The icon of the Annunciation is one that presents the joy of the announcement of the coming of Christ. It is an icon of bright colors, depicting the Archangel Gabriel (left), who has descended from heaven, and the Virgin Mary (right), who has been chosen to be the Mother of God.
The Archangel is shown with his feet spread apart as if he is running to share the good news with Mary. In his left hand is a staff, the symbol of a messenger. His right hand is extended toward Mary as he delivers the message and announces the blessing bestowed upon her by God.
On the right side of the icon the Virgin sits on an elevated seat, indicating that as the Mother of God she is “greater in honor than the cherubim, and beyond compare more glorious than the seraphim, who without corruption gave birth to God the Word.” In her left hand she holds a spindle of scarlet yarn which depicts the task she was assigned of preparing the purple and scarlet material to be used in making the veil for the Temple in Jerusalem. Her right hand is raised in a gesture of acceptance in response to Gabriel’s message. Her posture expresses willing cooperation with God’s plan of salvation. Mary’s garments also have the three stars commonly used to represent her ever-virginity: before, during, and after the birth of Christ.
At the top of the icon the segment of a circle represents the divine realm, from which three rays emerge. This demonstrates the action of the Holy Spirit coming upon her. In other depictions of the same icon, Christ Himself – as a man – is shown in this semi-circle.
This icon marks the crowning of our salvation and the revelation of the mystery before all ages. For the Son of God becomes the son of the Virgin, and Gabriel proclaims to the ever-virgin Mary:
“Hail, O full of grace, the Lord is with you.”
Alternative depiction: Russian Icon of Ustyug (Устюжское Благовещение)
keep up the good work, nice site.
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Thank you for your work.
I beg you to explain Icon of Annunciation with Two Angels.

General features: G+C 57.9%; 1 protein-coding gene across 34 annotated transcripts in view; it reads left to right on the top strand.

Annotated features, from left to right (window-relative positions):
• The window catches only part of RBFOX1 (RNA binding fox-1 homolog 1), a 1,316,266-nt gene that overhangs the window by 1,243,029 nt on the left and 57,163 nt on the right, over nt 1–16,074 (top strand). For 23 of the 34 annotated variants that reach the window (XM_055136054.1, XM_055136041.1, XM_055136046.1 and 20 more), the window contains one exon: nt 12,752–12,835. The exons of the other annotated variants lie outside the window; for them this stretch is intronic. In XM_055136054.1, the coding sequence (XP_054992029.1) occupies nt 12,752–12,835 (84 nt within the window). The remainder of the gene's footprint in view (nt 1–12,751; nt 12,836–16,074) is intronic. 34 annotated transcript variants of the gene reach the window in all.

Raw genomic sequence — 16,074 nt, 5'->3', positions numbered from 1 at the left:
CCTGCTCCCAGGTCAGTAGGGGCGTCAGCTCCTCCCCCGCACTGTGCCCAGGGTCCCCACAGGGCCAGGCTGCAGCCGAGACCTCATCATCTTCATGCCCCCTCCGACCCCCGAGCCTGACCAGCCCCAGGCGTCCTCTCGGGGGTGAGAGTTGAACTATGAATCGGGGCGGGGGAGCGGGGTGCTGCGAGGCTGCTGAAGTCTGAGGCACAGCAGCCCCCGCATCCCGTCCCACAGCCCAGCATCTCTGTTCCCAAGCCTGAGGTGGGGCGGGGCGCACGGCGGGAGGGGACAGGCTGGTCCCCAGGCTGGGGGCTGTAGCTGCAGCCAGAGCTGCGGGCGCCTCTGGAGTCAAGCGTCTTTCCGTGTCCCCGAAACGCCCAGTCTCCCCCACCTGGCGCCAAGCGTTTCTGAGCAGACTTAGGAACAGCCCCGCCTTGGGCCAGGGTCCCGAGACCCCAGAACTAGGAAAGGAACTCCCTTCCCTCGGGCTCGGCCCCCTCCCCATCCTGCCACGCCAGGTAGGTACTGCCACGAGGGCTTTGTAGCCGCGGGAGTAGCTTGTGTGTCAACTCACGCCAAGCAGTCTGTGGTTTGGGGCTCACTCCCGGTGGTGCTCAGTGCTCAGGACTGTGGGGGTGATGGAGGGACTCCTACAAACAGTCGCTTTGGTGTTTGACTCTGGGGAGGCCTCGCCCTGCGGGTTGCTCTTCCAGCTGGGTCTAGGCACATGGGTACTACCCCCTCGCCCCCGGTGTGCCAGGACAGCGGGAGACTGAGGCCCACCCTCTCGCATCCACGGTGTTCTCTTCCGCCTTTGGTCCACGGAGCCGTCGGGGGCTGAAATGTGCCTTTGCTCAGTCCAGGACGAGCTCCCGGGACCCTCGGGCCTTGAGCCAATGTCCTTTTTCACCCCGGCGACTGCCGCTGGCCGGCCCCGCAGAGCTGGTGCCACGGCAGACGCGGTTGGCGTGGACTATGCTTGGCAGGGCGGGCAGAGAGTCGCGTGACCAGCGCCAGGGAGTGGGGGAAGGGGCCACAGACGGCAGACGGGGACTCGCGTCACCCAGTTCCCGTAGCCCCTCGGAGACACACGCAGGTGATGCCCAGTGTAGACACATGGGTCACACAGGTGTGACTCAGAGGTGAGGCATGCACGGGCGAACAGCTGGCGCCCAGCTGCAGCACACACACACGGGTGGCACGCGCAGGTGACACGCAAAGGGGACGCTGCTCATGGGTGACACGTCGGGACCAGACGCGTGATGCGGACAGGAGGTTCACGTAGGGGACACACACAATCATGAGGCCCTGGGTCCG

God Bless You!
The icon of the Annunciation from St. Catherine’s in Sinai can be founding the catalogue for the St. Catherine’s Monastery Exhibit at the Getty Museum in Los Angeles 2008 – 2009. I was able to see the Getty Exhibit. Moving to get a closer look at that particular icon of the Annunciation, I was startled to see a flash of light. On closer inspection, the icon revealed several things. The iconographer, to express the action of the Holy Spirit overshadowing the Virginal Conception, had depicted it by burnishing the gold leaf ground of the image. The ellipse of the Father was burnished, a ray from the Father to Mary was burnished, and between the two a perfectly burnished disc held an image of a dove, symbolizing the Holy Spirit. When you looked at the icon straight-on, you didn’t see the burnishing, but when you moved, the burnishing picked up light, and the ‘flash’ of light illumined an understanding of the conception.
The second unique feature of this icon was that the skein of crimson thread fell in a single strand from the Virgin’s hand, but as you followed it, it seemed attached to a difficult to see wispy image. The iconographer probably used a single-hair brush to create the fine white outline of the image of an infant taking shape in her womb. That discovery drew soft gasps from the people viewing the image.
Thank you for this extra information, Margaret.
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